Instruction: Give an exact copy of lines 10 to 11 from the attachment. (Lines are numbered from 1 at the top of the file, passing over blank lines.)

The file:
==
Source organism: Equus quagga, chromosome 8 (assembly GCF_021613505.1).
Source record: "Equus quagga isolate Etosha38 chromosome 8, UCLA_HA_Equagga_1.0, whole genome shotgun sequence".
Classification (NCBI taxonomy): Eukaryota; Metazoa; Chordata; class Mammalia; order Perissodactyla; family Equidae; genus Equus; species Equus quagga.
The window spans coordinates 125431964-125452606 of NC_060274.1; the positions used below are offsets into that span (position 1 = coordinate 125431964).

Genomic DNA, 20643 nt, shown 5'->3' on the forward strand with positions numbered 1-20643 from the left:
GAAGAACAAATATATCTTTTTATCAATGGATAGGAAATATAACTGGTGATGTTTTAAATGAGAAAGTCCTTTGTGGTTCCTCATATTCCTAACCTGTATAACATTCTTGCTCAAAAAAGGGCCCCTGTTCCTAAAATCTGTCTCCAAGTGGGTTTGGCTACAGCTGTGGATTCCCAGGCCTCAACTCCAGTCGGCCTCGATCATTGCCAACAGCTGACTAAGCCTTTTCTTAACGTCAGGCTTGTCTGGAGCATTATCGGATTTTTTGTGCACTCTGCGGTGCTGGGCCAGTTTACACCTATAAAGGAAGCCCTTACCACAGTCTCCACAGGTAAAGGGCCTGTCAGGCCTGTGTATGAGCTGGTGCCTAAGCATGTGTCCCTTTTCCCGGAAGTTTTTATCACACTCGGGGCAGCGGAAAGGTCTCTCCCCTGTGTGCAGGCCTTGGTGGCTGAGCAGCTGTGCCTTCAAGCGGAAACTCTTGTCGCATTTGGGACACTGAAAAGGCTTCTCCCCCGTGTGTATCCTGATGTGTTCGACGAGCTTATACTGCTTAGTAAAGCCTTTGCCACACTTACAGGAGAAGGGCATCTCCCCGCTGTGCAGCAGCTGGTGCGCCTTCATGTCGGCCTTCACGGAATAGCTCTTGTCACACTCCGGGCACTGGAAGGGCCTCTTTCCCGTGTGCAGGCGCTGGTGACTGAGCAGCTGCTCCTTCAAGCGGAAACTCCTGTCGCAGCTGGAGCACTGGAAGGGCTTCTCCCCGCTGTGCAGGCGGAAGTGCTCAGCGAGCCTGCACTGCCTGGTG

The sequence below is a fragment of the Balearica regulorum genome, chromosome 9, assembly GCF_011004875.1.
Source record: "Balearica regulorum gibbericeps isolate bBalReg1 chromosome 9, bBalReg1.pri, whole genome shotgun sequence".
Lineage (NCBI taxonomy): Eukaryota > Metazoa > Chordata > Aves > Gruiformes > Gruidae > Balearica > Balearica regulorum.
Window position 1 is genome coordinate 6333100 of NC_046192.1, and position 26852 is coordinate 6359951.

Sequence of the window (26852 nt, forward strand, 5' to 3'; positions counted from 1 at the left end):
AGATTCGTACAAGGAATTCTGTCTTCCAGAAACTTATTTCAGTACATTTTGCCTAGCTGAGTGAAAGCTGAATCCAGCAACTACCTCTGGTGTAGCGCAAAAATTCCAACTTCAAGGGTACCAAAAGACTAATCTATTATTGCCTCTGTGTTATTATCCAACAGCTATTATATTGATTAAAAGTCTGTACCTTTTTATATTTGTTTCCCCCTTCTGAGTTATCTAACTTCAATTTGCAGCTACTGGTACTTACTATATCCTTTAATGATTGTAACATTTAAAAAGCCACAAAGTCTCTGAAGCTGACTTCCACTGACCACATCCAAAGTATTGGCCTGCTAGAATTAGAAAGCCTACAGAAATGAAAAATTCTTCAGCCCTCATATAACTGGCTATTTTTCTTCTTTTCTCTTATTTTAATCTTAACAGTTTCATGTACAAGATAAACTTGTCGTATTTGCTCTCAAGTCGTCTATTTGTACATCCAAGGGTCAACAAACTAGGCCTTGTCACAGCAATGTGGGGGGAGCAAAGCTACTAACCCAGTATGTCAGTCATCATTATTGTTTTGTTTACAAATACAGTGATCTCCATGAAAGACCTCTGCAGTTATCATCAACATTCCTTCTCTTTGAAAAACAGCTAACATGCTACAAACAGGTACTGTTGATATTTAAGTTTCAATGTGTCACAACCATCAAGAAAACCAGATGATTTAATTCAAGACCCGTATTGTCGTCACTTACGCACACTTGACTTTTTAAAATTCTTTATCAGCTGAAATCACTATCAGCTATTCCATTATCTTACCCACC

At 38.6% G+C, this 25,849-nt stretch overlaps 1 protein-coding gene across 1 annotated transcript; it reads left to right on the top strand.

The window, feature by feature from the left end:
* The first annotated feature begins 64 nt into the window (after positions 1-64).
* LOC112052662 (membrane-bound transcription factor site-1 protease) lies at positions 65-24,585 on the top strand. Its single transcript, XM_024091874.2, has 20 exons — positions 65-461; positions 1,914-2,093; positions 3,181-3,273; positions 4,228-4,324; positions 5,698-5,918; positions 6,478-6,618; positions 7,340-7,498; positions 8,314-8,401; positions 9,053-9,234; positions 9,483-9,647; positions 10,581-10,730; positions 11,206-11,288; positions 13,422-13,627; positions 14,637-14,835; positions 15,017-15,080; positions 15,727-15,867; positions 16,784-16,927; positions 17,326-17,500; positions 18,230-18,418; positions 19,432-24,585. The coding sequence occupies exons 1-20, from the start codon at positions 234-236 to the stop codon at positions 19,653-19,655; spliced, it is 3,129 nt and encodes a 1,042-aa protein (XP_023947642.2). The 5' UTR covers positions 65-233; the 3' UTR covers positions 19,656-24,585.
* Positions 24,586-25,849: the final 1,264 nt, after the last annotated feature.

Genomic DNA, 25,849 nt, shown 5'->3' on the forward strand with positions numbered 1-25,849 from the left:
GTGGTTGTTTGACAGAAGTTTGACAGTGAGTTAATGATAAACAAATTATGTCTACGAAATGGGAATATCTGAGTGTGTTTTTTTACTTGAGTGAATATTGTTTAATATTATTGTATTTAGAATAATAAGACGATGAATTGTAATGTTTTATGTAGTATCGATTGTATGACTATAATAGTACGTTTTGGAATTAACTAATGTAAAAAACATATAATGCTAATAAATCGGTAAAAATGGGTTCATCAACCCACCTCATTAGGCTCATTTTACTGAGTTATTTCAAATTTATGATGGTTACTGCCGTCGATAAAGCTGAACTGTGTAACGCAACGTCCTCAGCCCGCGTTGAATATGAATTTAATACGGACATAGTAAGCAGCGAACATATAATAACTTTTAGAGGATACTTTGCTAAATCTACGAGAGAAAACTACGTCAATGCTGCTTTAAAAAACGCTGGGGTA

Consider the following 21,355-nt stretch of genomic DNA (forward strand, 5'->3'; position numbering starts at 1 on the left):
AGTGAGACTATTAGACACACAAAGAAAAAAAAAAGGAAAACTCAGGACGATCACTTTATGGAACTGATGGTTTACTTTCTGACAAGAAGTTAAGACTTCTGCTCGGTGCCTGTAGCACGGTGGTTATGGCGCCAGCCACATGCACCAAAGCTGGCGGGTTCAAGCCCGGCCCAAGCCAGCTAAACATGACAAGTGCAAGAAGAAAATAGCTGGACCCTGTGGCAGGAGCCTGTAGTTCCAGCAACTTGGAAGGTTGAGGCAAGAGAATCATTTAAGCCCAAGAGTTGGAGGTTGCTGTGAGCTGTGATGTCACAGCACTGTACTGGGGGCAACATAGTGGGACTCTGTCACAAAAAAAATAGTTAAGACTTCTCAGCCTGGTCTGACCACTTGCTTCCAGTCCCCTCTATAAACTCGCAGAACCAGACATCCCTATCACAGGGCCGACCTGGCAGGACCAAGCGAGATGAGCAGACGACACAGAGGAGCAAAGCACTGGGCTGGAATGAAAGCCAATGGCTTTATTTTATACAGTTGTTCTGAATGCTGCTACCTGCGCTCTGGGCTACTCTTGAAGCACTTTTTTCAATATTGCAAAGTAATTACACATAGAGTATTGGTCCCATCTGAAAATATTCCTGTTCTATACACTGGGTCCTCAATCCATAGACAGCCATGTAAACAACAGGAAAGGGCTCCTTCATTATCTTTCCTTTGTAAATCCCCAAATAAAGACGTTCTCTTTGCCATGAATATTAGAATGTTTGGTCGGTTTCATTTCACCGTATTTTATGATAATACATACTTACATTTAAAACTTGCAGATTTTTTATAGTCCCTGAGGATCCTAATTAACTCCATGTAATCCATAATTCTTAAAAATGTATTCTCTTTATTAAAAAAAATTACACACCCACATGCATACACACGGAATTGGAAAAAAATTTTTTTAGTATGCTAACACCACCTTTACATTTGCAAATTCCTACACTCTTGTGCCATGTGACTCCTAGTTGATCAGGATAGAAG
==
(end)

Window position 1 is genome coordinate 6333100 of NC_046192.1, and position 26852 is coordinate 6359951.

Sequence of the window (26852 nt, forward strand, 5' to 3'; positions counted from 1 at the left end):